Voters in western Licking County on Nov. 6 will help decide several local issues, including levy requests for a local library, a school district and a fire district.
They also will cast ballots for state representatives, a U.S. Representative, a U.S. Senator, a few state issues and, of course, president of the United States.
The Pataskala Public Library is asking voters in the Southwest Licking School District to renew its current 0.5-mill, five-year levy with no additional millage.
The levy would cost about $15.30 annually per $100,000 of assessed property valuation
If approved, the renewed levy would generate about $280,000, which is approximately 35 percent of the library's $780,000 budget, said library director Jeff Rothweiler. The rest comes from the state, which has cut 30 percent of the library's funding in the past five years.
The 0.5-mill, five-year levy approved in 2007 expires at the end of the year.
Two previous levy requests -- both asking for additional millage -- were rejected by local voters.
The Licking Heights Local School District is asking voters to approve an 8.9-mill levy to generate $4.3 million per year and keep the district in the black through 2017.
Estimates from the district say the levy will leave it with a $337,000 balance at the end of 2017. District voters approved an 11.9-mill levy in May 2011 to catch the district up to "emergency levels," said Superintendent Philip Wagner.
The 8.9-mill levy would cost about $272 per year per $100,000 of assessed property value.
Voters from several western Licking County communities will be asked to approve a 1.5-mill, five-year property tax levy for the West Licking Joint Fire District.
The levy would renew the fire district's existing 2-mill levy.
District Fiscal Officer Elisabeth Krugh said the reduced-millage levy would generate $1,370,700 and cost $45.94 per year per $100,000 of assessed property value. The current 2-mill levy costs about $60 per $100,000 of assessed property value.
The West Licking Joint Fire District was formed in 1982 from the Pataskala and Kirkersville fire departments. It provides fire protection services for those two communities, as well as Etna, Harrison and Jersey townships and a portion of Reynoldsburg.
Road, bridge levy
Etna Township voters will be asked to approve a five-year, 1.5-mill township levy that would generate $503,400 annually to fund road and bridge repairs.
The levy would cost $45.94 a year per $100,000 of assessed property value.
Etna Township collects $238,826 annually in state funds that can be used to work on its 51 miles of roads and purchase salt to clear roads in the winter.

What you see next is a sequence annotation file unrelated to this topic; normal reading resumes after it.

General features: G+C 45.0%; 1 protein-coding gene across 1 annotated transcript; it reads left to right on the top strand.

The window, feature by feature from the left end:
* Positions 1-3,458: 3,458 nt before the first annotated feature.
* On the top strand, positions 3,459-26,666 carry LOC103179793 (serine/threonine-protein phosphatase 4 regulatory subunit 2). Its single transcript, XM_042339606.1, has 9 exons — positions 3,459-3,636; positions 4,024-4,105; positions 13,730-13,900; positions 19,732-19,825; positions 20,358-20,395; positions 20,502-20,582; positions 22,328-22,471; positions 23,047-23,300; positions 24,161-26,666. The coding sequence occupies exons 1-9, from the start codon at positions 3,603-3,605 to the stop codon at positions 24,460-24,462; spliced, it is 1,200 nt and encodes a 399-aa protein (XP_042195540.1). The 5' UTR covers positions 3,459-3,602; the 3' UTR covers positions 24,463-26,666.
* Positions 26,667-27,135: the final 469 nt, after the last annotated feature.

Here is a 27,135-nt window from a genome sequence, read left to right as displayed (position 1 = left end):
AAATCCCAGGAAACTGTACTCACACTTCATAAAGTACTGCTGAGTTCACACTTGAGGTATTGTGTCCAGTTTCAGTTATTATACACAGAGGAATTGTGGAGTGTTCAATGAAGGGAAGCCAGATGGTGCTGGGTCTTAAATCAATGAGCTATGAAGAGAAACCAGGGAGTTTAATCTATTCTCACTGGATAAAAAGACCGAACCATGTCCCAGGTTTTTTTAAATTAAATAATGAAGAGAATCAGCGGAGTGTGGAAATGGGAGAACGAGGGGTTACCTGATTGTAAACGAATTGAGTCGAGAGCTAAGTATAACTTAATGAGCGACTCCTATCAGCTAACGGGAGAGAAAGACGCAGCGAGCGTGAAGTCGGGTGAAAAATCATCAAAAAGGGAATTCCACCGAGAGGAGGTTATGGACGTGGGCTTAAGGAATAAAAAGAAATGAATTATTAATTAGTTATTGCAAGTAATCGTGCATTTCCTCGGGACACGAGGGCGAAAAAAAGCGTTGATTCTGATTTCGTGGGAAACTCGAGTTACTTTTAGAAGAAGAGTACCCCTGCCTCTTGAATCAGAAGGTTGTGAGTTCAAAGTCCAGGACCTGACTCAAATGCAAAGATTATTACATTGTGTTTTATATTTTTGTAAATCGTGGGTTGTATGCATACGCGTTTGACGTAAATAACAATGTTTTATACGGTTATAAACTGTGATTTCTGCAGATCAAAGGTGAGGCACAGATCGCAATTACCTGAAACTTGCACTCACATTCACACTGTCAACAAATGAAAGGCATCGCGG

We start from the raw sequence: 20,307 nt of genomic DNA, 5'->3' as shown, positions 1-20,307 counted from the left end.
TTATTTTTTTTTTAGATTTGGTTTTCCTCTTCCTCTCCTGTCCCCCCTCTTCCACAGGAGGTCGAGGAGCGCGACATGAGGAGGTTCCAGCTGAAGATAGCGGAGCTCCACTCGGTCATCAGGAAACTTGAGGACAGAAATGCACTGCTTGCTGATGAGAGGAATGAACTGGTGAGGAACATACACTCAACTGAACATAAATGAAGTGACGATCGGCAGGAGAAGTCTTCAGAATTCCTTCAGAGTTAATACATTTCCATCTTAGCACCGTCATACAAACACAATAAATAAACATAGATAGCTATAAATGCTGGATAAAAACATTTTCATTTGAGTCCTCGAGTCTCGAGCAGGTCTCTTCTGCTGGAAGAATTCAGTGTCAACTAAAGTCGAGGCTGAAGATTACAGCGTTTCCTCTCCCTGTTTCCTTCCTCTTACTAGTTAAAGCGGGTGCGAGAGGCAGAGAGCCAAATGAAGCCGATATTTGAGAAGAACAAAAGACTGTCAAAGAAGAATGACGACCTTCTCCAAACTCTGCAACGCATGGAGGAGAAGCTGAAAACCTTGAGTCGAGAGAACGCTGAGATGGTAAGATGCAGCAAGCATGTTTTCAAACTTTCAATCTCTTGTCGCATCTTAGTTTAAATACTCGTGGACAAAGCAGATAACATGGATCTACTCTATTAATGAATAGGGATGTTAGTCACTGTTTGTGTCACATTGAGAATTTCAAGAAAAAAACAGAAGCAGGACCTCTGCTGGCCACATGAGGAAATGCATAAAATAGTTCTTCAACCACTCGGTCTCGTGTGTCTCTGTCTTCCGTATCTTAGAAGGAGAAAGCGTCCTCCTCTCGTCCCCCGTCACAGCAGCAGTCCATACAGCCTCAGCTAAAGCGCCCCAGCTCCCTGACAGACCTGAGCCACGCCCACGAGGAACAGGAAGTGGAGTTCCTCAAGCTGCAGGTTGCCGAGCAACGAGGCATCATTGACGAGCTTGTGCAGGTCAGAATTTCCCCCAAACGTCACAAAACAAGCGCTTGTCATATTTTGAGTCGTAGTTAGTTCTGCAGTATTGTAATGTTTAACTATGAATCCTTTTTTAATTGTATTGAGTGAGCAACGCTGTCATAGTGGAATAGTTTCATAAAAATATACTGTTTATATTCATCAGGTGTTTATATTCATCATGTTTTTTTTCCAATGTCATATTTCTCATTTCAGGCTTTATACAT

The township also collects a permissive license tax for residents' license plate renewals. Township Fiscal Officer Walter Rogers said that generates $50,000 to $52,000 annually for road repairs. If this levy passes, the township will request the license plate fee be removed, he said.
Dugout Sports Bar, 14592 E. Broad St. in Reynoldsburg, will ask local voters to approve wine and liquor sales on Sunday.
Lyn Tolan, spokeswoman for the Ohio Division of Commerce, said the area allows Sunday beer sales but not sales of wine and liquor.
If approved, the option would allow Dugout to sell all three on Sundays.
Among the county races on the Nov. 6 ballot, residents will see two commissioner races, but only one is contested.
Incumbent Republican Commissioner Tim Bubb, who has served since 2005, will be challenged by Libertarian James Snedden Jr. in one race. Democratic candidate Daniel B. Coffman pulled out of the race in June.
Duane Flowers, who defeated incumbent Commissioner Brad Feightner and Seth E. Ellington in the March Republican primary race, is running unopposed.
Most area residents will choose state representatives for the 71st or 72nd Ohio House districts.
In the 71st District, Incumbent Jay Hottinger (R-Newark) will be challenged by Newark Democrat Brady Jones.
The 71st District's new boundaries, redrawn last year, still encompass about half of northern and western Licking County, including most of Pataskala and all of Granville, Heath, Johnstown and Newark. The district also includes a small section of Reynoldsburg.
Hottinger, 42, has represented the 71st District since 2007. Prior to that, he represented the 77th Ohio House District and the 31st Senate District.
Jones, 41, is a welder and pipefitter who is running for public office for the first time.
In the 72nd District, Democrat David H. Dilly of Coshocton will challenge incumbent Republican Bill Hayes of Pataskala.
The 72nd District formerly was the 91st. The district's redrawn boundaries encompass about half of Licking County -- primarily its eastern and southern portions -- and much of Coshocton and Perry counties. The district also touches the eastern city limits of Pataskala and Reynoldsburg.
Hayes, 68, is an attorney who is finishing his first term as a state representative.
Dilly, 66, has been the Coshocton County recorder since 2006 and fiscal officer for White Eyes Township since 2000.
U.S. House of Representatives
Republican incumbent Pat Tiberi faces Democrat challenger Jim Reese in a bid for the redrawn 12th Congressional District, which includes parts of Delaware, Franklin, Licking, Marion, Morrow, Muskingum and Richland counties.
Tiberi, 49, has represented the district since 2001.
Reese, 34, is an attorney and small-business owner.
Statewide ballot items
U.S. Sen. Sherrod Brown, a Democrat, is being challenged by Republican Josh Mandel and Independent Scott Rupert.
Other statewide ballot items include:
* State Issue 1, which asks voters if a convention should be held to revise, amend or change the state constitution. The question is asked of voters every 20 years.
* State Issue 2, which is a proposed constitutional amendment to create a state-funded commission to draw legislative and congressional districts. Its placement on the ballot is the result of an initiative petition.